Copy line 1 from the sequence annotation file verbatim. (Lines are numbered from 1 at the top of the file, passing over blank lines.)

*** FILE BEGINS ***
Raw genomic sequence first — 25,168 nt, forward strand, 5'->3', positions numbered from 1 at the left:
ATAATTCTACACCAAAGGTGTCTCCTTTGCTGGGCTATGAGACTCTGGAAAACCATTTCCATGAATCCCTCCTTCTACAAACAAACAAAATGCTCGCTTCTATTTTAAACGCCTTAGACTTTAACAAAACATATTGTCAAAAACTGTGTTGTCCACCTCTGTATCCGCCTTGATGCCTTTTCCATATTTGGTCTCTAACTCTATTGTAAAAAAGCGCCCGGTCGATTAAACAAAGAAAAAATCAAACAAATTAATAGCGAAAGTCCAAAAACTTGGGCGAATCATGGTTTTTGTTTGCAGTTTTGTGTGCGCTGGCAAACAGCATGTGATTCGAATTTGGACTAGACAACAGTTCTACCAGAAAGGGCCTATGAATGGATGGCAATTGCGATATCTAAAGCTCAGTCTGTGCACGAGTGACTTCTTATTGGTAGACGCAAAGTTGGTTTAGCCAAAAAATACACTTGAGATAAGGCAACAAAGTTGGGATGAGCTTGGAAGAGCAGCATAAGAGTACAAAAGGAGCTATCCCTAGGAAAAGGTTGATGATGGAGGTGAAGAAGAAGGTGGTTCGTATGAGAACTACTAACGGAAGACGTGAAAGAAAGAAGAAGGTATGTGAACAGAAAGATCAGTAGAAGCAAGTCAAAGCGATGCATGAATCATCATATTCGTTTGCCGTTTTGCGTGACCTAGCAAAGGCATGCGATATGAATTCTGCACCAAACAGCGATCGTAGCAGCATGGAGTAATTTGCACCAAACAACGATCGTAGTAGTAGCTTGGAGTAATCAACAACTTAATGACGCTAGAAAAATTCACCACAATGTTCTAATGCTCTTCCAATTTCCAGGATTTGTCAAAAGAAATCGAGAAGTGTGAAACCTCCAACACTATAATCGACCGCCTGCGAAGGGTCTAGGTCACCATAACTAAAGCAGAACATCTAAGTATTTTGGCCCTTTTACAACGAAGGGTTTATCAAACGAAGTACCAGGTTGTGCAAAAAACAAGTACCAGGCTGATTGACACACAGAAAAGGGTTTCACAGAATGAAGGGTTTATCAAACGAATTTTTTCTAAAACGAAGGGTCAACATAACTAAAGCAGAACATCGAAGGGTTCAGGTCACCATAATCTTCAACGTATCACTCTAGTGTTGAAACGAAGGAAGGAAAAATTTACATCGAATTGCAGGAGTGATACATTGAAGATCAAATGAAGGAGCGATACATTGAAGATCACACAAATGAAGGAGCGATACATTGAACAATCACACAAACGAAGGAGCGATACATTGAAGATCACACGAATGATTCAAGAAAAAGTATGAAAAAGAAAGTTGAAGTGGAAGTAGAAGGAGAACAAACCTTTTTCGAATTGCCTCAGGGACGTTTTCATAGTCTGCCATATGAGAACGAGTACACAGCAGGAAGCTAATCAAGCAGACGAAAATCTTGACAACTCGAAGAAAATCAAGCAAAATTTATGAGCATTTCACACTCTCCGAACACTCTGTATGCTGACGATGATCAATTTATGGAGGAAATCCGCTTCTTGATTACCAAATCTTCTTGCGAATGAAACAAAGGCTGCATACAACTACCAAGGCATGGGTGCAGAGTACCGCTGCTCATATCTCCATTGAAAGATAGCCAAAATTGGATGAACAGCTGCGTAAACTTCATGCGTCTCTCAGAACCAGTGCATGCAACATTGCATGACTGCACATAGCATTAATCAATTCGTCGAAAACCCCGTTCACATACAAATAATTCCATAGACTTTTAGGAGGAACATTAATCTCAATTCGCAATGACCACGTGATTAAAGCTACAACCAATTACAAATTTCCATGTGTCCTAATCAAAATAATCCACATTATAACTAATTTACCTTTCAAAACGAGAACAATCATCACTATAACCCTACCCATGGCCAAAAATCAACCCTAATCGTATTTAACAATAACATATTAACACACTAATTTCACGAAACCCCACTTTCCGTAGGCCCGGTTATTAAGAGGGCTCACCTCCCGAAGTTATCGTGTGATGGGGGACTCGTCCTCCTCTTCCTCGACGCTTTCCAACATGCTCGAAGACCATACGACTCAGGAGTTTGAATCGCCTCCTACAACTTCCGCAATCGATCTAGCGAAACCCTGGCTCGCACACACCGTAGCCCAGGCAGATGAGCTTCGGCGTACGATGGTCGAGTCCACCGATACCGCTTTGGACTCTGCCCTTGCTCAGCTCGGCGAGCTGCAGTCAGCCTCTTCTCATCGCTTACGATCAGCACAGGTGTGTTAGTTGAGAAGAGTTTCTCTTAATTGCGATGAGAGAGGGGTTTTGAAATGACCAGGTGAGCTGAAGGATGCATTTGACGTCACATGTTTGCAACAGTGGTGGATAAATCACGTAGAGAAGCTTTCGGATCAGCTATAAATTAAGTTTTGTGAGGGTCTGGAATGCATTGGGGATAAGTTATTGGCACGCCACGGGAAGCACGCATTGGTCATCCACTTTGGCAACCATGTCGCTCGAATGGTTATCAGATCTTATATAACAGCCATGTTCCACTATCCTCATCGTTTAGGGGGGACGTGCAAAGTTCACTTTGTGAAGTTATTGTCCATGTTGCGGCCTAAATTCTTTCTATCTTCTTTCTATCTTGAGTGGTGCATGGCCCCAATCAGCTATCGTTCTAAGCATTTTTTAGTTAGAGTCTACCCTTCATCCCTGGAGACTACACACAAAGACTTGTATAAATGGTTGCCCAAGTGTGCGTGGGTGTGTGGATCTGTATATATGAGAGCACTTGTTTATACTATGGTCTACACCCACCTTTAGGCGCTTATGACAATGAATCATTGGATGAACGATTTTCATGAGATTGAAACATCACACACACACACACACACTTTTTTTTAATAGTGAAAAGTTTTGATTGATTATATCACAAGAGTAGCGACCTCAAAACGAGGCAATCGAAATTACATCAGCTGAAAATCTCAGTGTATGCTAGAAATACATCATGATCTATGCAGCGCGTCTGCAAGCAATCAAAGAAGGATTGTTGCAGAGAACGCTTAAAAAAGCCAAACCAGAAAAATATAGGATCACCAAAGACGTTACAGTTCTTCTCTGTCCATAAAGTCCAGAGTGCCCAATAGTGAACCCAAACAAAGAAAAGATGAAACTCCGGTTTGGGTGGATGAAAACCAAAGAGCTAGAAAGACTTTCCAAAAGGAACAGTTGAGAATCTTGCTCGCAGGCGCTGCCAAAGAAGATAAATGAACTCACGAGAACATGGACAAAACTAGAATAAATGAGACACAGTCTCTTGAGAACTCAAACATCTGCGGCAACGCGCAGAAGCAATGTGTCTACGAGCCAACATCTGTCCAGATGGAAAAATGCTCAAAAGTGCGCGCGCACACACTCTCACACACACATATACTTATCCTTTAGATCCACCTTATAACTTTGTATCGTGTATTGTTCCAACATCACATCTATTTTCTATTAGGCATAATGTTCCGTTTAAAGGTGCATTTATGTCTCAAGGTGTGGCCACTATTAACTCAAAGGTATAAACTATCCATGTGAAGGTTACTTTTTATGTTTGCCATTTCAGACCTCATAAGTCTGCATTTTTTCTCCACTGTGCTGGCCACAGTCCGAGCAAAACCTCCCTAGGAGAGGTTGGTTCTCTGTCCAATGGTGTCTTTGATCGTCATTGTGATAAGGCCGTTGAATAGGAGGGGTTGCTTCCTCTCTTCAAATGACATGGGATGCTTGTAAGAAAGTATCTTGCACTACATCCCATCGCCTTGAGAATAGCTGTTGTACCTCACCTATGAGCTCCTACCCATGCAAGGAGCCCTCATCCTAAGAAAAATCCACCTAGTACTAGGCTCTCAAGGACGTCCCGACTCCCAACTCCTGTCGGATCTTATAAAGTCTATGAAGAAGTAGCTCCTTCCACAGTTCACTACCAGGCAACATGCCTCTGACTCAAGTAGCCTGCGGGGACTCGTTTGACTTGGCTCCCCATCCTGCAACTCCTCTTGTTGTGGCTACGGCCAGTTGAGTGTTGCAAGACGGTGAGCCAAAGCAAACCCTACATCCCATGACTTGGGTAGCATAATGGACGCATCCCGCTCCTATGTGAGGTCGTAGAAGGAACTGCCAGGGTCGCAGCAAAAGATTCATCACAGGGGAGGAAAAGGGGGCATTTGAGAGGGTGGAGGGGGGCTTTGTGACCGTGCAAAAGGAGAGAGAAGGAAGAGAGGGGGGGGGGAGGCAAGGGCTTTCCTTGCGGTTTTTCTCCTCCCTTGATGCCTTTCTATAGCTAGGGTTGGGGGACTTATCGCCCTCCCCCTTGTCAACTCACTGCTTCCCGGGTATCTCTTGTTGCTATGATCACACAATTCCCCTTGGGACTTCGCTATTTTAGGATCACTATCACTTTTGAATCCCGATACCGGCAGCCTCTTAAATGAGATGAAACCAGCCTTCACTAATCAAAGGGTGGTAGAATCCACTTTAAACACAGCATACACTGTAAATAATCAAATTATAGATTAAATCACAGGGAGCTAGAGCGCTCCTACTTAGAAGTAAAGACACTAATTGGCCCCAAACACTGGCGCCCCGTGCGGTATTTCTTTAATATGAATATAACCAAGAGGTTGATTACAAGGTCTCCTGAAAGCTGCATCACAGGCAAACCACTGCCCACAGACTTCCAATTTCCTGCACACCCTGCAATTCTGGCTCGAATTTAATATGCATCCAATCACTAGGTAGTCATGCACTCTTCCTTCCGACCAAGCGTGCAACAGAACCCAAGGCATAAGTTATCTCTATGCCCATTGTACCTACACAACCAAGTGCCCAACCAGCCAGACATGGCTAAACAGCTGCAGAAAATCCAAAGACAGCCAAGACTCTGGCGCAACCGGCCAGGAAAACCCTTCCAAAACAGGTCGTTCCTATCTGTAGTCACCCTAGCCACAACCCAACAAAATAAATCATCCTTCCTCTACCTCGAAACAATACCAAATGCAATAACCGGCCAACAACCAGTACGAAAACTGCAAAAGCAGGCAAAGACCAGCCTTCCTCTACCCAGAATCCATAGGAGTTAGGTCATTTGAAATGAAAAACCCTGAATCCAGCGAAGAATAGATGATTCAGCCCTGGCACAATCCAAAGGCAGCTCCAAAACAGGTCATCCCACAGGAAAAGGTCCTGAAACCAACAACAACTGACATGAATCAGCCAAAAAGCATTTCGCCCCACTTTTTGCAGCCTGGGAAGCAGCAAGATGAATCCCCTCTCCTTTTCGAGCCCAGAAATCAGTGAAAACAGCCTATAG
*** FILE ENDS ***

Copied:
Raw genomic sequence first — 25,168 nt, forward strand, 5'->3', positions numbered from 1 at the left: